By David Z. Morris
April 7, 2018

In an interview with NBC’s Today show, Facebook COO Sheryl Sandberg said that users who wished to entirely stop the social media platform from making money from their personal data would have to pay for the privilege, if the option were to be made available.

“Could you come up with a tool that said, ‘I do not want Facebook to use my personal profile data to target me for advertising.’?” Sandberg was asked by Today’s Savannah Guthrie. “Could you have an opt-out button – ‘Please don’t use my profile data for advertising’?”

“We have different forms of opt-out,” Sandberg replied. “We don’t have an opt-out at the highest level. That would be a paid product.”

There’s no indication that Facebook actually plans to introduce such an option, but Sandberg’s admission makes explicit that Facebook’s revenue depends almost entirely on monitoring its users’ taste and behavior. Taking that option away would require replacing ad sales with subscription revenue.

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In the same interview, Sandberg pushed back against the often-repeated but suddenly fast-spreading notion that user data is Facebook’s primary product – though on largely semantic grounds.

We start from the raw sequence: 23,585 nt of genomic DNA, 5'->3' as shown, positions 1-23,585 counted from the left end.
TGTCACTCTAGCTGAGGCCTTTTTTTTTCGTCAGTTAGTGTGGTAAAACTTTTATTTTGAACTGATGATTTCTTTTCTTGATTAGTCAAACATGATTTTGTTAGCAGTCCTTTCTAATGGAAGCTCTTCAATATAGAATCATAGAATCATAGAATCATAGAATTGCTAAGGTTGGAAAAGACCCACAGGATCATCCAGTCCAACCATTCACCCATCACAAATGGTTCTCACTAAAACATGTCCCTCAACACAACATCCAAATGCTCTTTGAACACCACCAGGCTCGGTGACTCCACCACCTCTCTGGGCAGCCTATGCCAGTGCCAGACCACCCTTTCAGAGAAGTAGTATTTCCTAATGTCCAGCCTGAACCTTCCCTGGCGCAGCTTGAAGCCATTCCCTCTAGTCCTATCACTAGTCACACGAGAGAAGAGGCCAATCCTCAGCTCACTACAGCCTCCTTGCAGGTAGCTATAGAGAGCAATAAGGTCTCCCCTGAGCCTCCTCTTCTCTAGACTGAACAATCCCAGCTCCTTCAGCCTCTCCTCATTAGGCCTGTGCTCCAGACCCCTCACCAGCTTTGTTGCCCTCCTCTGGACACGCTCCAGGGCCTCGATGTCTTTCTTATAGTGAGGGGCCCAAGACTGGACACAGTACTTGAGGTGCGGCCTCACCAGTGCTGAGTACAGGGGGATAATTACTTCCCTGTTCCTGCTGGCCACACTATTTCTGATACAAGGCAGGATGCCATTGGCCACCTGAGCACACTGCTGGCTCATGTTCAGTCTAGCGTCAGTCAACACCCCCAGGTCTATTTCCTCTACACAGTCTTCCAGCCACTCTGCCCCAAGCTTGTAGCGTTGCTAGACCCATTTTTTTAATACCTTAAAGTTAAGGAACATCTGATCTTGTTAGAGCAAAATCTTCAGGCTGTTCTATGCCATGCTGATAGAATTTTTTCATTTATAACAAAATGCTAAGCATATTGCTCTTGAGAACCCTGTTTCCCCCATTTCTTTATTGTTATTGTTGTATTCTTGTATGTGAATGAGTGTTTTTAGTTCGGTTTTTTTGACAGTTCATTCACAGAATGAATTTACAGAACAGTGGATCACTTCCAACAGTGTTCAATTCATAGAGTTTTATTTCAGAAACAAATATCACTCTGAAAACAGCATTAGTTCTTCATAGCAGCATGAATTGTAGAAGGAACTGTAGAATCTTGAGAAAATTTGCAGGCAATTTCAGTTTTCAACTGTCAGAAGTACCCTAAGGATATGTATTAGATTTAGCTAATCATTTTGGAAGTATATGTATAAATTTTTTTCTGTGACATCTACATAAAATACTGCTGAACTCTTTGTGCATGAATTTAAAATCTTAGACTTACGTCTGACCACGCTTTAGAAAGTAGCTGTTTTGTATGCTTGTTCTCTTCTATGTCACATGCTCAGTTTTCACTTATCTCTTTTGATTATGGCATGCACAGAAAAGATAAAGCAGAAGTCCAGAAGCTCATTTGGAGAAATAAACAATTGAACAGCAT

“That’s not true . . . we don’t sell data, ever. We do not give personal data to advertisers. People come on to Facebook, they want to do targeted ads, and that’s really important for small business . . . We take those ads, we show them, and we don’t pass any individual information back to the advertiser.”

That kind of protection, of course, benefits Facebook’s bottom line by maintaining its control over ad targeting. Facebook has taken action to change various features and policies that enabled outside actors, including partners of the election firm Cambridge Analytica, to collect large amounts of personal profile data. For now, researchers and developers can still use a variety of methods to automatically harvest large amounts of public data from Facebook.

In the same interview, Sandberg acknowledged that Facebook should have notified as many as 87 million users impacted by the improper access of data by Cambridge Analytica and its partners, and that the company may discover other, similar breaches.

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